Amazon.com is celebrating Black History Month with “Remarkably Black – Black and worthy of remark” — a month-long celebration of all things that are remarkable about being Black. The company has made it easier than ever for its more than 300 million customers to discover and shop thousands of products from Black-owned businesses during February and beyond.
To learn more about this initiative, Total Retail recently interviewed Keri Cusick, director, small business empowerment at Amazon.
Total Retail: Tell us about the Remarkably Black initiative that Amazon has launched. Why is it important that Amazon has created such a campaign?
Keri Cusick: Amazon’s Black History Month theme is “Black is remarkable,” which is part of our ongoing commitment to supporting entrepreneurship, innovation and creativity in the Black community. You can read more about Amazon’s Black History Month activities here.
TR: How is Amazon boosting support and promotion of the Black-owned businesses that sell on its marketplace?
KC: All month long, Amazon is celebrating the stories and products from remarkable Black-owned small businesses on our marquee Buy Black storefront. We’ve made it easier than ever for customers to discover thousands of products from Black-owned businesses as well as the stories behind those small businesses, including ICONI and Epic Everyday.
Additionally, for the first time, Amazon is celebrating Black-owned small businesses at all nine Amazon Pop-Up locations around the U.S. Customers can visit Amazon Pop-Up locations to shop products from Herbal Goodness, Hair Rules, Red Bay Coffee, Southern Elegance, and Miles and Milan.
Finally, throughout the month, an Amazon Fashion storefront will showcase Black-owned brands, Black influencers, and Black creators from The Drop, which is Amazon’s destination for discovering on-trend and exclusive fashion styled, designed or curated by influencers and celebrities.
TR: What is Amazon doing to attract and retain more Black-owned businesses?
KC: At Amazon, supporting small- and medium-sized businesses (SMBs) is a fundamental part of our work and an extension of our customer-centric culture. Our success depends on their success. Over half of everything purchased on Amazon is sold by independent third-party sellers — mostly SMBs.
Last year, we launched the Black Business Accelerator, a $150 million investment to help build sustainable diversity and provide growth opportunities for Black-owned businesses. The initiative, which explicitly targets barriers to access, opportunity and advancement created by systemic racism across America, was created in partnership with our Black Employee Network and a coalition of strategic partners. We invite Black business owners to explore and participate in this initiative, which provides financial support, business education and mentorship, and marketing and promotion of their brands and products as third-party sellers in our store.
TR: How have corporate social responsibility initiatives, such as the Remarkably Black program, grown in importance for Amazon?
KC: At Amazon, we look to leverage our scale for good and use our ability to innovate quickly to strengthen communities around the world where our employees and customers live and work. Amazon’s culture is built around solving impossible problems, which is why we’re able to take a different, more hands-on approach than most. We work side-by-side with community partners helping to solve some of the world’s most pressing challenges and build long-term, innovative programs that have a lasting, positive impact. You can learn more about our impact here.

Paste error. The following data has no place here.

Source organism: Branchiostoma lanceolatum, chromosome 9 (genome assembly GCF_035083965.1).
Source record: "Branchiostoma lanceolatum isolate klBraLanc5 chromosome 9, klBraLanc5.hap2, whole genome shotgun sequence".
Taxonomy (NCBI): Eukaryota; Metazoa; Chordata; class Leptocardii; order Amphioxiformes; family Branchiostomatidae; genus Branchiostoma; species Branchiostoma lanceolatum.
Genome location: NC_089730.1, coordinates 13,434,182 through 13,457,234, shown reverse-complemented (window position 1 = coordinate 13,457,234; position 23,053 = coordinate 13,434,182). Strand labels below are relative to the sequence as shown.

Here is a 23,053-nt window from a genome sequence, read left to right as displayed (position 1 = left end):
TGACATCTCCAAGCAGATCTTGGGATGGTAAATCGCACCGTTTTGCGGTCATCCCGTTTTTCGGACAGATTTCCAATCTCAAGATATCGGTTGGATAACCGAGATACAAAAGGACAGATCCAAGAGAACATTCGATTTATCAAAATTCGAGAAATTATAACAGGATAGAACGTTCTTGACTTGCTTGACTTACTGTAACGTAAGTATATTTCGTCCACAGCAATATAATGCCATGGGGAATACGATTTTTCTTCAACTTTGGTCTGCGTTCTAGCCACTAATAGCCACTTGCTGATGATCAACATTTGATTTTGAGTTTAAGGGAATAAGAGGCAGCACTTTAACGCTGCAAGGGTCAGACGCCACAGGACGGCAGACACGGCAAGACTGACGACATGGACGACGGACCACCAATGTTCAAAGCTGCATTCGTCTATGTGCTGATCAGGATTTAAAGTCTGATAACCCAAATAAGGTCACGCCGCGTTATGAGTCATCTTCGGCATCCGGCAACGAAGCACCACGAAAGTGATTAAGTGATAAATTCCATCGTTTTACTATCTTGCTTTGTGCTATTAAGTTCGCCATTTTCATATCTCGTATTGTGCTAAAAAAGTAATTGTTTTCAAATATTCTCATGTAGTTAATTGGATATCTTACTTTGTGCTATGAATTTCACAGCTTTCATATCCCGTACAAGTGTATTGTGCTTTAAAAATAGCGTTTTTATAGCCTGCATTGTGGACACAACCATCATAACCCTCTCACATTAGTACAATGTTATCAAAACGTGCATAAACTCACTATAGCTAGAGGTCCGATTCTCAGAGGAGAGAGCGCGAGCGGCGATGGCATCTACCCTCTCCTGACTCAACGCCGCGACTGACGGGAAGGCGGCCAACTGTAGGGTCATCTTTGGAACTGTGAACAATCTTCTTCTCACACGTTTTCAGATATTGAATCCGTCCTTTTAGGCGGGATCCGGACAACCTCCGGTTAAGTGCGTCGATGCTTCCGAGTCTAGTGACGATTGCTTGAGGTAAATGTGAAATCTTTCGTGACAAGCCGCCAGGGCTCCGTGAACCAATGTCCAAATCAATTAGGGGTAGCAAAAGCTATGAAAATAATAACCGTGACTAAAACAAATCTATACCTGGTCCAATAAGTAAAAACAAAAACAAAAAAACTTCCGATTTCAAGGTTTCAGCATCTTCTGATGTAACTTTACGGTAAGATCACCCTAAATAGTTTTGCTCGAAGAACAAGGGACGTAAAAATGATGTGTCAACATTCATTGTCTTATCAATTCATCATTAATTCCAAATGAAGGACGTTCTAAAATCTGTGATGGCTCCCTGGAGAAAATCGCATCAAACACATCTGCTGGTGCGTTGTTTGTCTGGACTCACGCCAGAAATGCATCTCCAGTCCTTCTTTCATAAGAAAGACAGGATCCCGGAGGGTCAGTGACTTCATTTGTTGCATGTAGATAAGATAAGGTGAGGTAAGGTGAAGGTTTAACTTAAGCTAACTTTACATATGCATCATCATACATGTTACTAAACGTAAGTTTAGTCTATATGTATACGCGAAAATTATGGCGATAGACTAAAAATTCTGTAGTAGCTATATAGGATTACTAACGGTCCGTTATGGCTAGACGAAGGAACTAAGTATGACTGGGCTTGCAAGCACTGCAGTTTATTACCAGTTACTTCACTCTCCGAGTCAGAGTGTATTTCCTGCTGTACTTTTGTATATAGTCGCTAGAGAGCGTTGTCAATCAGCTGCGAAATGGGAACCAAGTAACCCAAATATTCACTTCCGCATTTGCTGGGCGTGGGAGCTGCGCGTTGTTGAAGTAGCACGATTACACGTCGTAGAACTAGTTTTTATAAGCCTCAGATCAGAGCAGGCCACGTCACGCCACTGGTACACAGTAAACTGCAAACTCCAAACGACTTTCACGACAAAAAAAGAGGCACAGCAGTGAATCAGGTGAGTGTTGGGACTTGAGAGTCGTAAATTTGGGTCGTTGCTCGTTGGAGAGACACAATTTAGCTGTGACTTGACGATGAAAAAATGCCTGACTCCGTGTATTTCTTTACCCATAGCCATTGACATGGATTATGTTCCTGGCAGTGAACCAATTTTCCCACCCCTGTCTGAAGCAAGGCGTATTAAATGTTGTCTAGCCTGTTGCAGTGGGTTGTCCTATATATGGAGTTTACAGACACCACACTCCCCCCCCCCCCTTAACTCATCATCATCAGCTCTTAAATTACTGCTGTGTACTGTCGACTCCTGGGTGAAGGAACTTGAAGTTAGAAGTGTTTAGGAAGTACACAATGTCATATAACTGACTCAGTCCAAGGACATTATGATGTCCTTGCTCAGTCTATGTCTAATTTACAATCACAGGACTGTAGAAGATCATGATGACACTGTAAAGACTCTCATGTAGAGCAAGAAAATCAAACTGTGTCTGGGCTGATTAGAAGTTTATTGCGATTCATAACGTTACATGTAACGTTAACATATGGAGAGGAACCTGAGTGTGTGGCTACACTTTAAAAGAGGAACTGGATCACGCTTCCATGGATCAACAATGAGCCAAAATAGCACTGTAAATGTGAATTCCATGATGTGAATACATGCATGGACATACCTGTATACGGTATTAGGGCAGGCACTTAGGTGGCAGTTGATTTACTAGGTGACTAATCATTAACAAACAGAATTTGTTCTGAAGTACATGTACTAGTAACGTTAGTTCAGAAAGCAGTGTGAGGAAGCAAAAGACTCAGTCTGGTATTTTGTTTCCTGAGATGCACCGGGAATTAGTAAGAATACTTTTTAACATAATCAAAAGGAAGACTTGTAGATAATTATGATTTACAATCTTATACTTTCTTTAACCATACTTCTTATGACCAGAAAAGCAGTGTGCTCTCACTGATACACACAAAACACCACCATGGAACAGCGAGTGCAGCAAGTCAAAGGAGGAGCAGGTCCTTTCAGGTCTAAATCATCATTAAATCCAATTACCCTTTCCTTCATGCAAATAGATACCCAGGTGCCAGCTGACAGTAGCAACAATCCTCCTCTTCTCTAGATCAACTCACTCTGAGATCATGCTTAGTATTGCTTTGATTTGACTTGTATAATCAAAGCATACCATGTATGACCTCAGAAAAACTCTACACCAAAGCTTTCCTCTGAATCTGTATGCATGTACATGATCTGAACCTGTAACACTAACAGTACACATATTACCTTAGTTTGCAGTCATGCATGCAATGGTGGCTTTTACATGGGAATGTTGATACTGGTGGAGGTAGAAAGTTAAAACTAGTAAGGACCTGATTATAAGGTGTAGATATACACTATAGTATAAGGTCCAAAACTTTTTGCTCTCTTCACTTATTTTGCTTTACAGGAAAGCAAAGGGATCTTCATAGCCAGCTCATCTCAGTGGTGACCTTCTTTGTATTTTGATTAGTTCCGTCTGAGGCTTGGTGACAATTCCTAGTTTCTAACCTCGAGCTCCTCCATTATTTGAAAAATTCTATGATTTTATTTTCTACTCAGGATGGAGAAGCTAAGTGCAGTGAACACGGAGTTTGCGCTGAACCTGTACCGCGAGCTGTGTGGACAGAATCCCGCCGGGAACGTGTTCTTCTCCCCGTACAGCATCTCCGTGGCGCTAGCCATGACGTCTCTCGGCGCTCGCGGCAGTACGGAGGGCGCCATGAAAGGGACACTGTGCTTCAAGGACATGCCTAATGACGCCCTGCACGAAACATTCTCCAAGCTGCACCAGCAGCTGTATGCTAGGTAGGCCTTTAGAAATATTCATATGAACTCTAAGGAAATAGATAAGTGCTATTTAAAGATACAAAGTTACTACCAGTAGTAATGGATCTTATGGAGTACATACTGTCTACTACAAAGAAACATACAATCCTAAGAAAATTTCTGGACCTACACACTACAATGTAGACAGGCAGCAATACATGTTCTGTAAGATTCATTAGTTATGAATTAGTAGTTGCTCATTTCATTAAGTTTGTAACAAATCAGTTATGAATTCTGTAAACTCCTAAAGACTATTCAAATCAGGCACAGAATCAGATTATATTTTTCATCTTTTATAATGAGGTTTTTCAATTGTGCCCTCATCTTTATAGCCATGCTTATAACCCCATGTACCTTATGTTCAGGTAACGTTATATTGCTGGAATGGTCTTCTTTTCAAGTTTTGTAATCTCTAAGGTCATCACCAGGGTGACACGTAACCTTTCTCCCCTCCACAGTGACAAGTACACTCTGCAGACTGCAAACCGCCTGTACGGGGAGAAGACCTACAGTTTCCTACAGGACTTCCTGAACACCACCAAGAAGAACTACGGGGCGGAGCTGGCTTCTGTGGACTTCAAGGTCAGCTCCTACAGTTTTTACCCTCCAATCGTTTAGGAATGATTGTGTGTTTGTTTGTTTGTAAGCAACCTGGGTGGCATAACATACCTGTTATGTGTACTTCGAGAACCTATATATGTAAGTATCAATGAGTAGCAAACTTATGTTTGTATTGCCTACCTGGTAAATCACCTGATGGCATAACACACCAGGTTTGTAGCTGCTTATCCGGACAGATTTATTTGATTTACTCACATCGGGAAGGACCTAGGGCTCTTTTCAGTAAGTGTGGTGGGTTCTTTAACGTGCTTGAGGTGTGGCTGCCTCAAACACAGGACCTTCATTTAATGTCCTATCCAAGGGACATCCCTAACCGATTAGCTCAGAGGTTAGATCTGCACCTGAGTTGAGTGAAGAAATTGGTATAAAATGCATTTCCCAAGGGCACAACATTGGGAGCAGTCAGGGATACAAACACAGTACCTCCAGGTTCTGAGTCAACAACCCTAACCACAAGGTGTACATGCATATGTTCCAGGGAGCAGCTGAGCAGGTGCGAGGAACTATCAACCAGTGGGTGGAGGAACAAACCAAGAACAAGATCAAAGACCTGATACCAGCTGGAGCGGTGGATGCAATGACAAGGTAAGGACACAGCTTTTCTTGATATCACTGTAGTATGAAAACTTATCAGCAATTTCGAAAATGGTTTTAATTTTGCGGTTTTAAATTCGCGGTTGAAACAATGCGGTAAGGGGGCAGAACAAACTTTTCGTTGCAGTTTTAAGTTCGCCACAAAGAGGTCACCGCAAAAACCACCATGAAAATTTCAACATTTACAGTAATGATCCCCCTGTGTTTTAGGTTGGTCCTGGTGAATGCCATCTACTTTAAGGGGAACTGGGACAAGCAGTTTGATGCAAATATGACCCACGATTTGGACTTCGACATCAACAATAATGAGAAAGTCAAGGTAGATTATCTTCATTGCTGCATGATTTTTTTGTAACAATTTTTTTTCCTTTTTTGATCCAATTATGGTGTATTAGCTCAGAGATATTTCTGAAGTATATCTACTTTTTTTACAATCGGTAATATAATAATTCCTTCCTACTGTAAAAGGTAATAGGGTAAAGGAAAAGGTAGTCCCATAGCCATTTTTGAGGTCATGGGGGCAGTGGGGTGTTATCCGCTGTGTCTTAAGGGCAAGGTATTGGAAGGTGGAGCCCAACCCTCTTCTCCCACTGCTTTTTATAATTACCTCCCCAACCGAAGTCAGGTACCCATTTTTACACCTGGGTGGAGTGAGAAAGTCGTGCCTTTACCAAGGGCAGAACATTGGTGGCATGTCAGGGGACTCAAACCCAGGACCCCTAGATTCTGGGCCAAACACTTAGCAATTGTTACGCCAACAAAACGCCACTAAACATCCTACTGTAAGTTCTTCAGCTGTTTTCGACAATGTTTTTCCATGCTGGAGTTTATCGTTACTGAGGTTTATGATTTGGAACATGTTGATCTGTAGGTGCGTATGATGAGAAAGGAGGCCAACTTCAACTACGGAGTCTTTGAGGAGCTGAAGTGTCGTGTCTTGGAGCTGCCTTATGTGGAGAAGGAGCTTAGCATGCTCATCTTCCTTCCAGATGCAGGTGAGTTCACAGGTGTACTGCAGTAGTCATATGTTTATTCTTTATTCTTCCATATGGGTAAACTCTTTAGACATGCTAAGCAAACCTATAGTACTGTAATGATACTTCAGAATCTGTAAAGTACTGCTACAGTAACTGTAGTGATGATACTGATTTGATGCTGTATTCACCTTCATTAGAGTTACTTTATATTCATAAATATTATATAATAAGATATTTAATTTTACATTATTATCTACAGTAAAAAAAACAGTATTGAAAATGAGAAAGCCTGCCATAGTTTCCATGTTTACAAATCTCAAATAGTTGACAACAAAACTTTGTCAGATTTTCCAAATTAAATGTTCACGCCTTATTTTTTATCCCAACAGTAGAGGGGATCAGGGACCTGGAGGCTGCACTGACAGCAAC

TR: Going forward, what is Amazon doing to ensure that support of Black-owned businesses is not just happening during Black History Month (February)?
KC: Amazon spotlights and supports Black-owned businesses in a number of ways throughout the year. In addition to the Black Business Accelerator, which supports Black-owned businesses year-round, we have always-on consumer and business storefronts, our ongoing exclusive partnership with Oprah’s Favorite Things, and our annual Black History Month campaign.
TR: Can you share an example or two of Black-owned businesses that have thrived selling their products on Amazon?
KC: Angel Johnson, founder of ICONI, has a remarkable story. Angel recently joined Amazon’s Black Business Accelerator and is also a participant in Amazon’s Seller University, which she credits for helping take her customer experience to the next level. Selling in Amazon’s store has been instrumental in helping ICONI reach a large demographic of customers. Last year, ICONI received orders from customers in all 50 U.S. states and was able to expand to Canada — all in the brand’s first year, which is something Angel never expected. She’s even received inquiries from people in the U.K. wondering when they’ll have a chance to purchase ICONI gear.
Another great example is Red Bay Coffee, based in Oakland, CA. Red Bay Coffee, owned by Rachel and Keba Konte, was impacted heavily by the pandemic in 2020, forcing the business to close some of its stores. The brand needed a way to stay connected to its customers, and Amazon played an important role in that. Amazon helped Red Bay Coffee reach its existing customers as well as a new audience outside of its geographic area. As a result, Red Bay’s year-over-year sales grew by 100 percent in 2021.